Four policies can effectively tackle the affordability issue. First, we need to address drug prices. The United States has just over 4 percent of the world’s population, and yet it accounts for nearly half of global drug spending. On average, the United States spends $1,443 per person a year on drugs. This cannot be explained by utilization; the difference is the drug prices we pay.
Switzerland, home to two of the largest drug companies in the world, negotiates drug prices. It has the second-highest per capita drug spending, at about $940 annually. That $500 per person difference between the United States and Switzerland translates to $160 billion per year in potential savings. Even just a third of those savings, $53 billion, would represent a 10 percent reduction in drug prices.
Despite a lot of talk about cutting drug prices, the Trump administration has taken no substantive action. Democrats need to endorse national, not just Medicare, drug price negotiations that use a value-based pricing framework — linking drug prices to their health benefits in reducing mortality and morbidity — international comparisons and affordability for the average citizen. If the negotiations are not successful, then the government should unilaterally set maximum drug prices.
Second, hospital prices are soaring and must be contained. Medicare and Medicaid set their own hospital prices, which have risen modestly in recent years. But hospital prices for the roughly 160 million Americans with private insurance have shot up as much as drug prices. In 1996, hospitals charged private insurance companies about 6 percent more than Medicare. In 2012, they charged 75 percent more than Medicare. A recent RAND study indicates that, on average, hospitals now charge private insurance companies 141 percent more than Medicare.
The main culprit behind this price escalation appears to be the mergers of hospital systems, which creates local monopolies. Researchers at Yale calculate that capping prices for inpatient care for private insurers at 120 percent of Medicare would save about 20 percent of those costs, approximately $90 billion per year. That cap may be too aggressive, but a cap of 140 percent would save more than $30 billion.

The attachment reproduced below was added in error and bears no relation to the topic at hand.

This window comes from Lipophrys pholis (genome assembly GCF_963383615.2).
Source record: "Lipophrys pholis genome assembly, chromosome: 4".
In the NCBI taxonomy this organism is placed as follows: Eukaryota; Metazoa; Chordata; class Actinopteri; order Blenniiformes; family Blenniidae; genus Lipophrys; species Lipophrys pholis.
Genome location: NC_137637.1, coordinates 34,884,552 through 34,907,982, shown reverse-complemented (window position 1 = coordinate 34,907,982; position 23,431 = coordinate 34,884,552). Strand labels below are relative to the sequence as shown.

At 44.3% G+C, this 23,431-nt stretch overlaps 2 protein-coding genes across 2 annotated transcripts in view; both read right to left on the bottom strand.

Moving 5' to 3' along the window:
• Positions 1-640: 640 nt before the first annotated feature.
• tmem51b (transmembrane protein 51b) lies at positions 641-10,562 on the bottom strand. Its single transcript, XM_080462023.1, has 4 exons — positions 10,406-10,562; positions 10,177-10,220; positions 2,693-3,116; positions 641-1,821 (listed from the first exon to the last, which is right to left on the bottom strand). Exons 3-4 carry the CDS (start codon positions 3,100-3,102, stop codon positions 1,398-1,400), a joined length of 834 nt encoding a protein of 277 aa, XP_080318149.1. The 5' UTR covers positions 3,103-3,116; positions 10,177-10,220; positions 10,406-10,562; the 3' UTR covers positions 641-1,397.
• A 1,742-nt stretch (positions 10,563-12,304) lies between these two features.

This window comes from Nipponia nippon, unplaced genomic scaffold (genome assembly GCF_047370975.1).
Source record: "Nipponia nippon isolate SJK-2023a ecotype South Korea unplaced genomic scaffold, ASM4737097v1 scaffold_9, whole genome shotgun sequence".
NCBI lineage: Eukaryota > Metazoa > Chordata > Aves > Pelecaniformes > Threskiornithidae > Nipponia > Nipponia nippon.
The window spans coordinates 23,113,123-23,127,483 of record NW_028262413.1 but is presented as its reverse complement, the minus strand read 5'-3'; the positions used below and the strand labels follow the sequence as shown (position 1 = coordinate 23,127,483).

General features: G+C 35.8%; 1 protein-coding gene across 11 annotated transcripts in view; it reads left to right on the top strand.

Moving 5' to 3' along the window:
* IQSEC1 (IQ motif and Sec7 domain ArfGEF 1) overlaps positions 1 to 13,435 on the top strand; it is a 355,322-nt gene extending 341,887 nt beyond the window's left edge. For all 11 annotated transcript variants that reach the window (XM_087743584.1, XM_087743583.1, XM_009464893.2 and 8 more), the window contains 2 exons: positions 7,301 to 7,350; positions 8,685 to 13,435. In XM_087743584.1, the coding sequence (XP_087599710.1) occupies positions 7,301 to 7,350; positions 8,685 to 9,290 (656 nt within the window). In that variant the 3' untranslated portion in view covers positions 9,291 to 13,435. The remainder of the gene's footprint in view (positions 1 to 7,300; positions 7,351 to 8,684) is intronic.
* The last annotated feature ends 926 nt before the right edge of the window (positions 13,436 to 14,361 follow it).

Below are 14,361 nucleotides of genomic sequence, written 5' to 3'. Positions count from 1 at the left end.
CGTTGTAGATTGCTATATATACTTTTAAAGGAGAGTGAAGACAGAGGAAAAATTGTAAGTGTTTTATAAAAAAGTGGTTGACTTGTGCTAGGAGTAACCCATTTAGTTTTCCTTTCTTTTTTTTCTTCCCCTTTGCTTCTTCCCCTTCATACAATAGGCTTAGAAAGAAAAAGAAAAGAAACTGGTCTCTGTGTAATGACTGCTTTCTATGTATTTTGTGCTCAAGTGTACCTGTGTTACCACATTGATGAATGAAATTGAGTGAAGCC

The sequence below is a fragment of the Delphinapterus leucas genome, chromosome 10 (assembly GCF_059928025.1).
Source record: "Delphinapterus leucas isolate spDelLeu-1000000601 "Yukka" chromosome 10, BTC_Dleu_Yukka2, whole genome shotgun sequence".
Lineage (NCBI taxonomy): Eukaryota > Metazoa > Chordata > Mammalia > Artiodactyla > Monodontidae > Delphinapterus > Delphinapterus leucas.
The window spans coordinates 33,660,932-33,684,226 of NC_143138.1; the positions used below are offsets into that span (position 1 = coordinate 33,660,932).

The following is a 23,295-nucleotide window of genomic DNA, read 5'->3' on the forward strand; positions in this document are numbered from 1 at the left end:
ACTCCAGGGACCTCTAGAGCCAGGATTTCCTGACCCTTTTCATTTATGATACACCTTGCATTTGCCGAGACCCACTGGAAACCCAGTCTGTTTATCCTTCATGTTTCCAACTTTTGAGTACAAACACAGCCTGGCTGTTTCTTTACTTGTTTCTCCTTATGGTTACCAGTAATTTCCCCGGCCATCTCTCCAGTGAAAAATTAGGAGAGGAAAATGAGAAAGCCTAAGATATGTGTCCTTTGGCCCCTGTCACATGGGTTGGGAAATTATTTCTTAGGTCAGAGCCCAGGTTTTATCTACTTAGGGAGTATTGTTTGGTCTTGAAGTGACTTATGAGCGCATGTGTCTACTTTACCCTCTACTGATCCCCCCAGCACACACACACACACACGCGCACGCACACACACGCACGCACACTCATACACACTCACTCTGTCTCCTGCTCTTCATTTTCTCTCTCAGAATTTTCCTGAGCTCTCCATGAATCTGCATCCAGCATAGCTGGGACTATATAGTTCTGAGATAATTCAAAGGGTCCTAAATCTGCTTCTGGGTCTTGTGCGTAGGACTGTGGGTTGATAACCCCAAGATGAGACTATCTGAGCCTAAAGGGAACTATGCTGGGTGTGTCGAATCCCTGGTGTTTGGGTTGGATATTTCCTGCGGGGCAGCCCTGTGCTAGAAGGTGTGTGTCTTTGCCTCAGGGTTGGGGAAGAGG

Next, we need a policy that targets wasteful insurance billing practices. In 2010, the National Academy of Medicine estimated that about 14 percent of health care spending was related to billing and insurance-related administrative activities. Updating those numbers for today, the Center for American Progress estimates that we spend nearly $500 billion a year on billing and insurance processing. Based on comparisons with other countries, about half of that is classified as “excess” — a polite way of saying waste.
The simplest approach is to empower an independent commission to create a clearinghouse for processing all medical bills with uniform standardized electronic formats for all insurers. Both Germany and Japan — countries with hundreds and thousands of insurance companies — have such centralized bill processing systems, generating low billing costs. Health economists suggest this could yield savings that are more than 3 percent of expenditures, about $90 billion per year.
The fourth option is to push even harder on switching from fee-for-service payment to value-based alternatives. As it stands, when physicians avoid an unnecessary test or deliver the same outcomes for less money, they suffer financially. Capitation, bundles and global budgets make doctors and hospitals responsible for both the total cost of caring for patients and the quality of their outcomes. Ultimately, it is doctors who write orders and decide on a patients’ suite of tests and treatments.
These four simple policies can easily save more than $100 billion and, if pushed aggressively, maybe close to $200 billion per year. Americans and American businesses are crying out for affordable health care. That, along with auto-enrollment, should be what Democrats fight for in 2020.
This content was originally published here.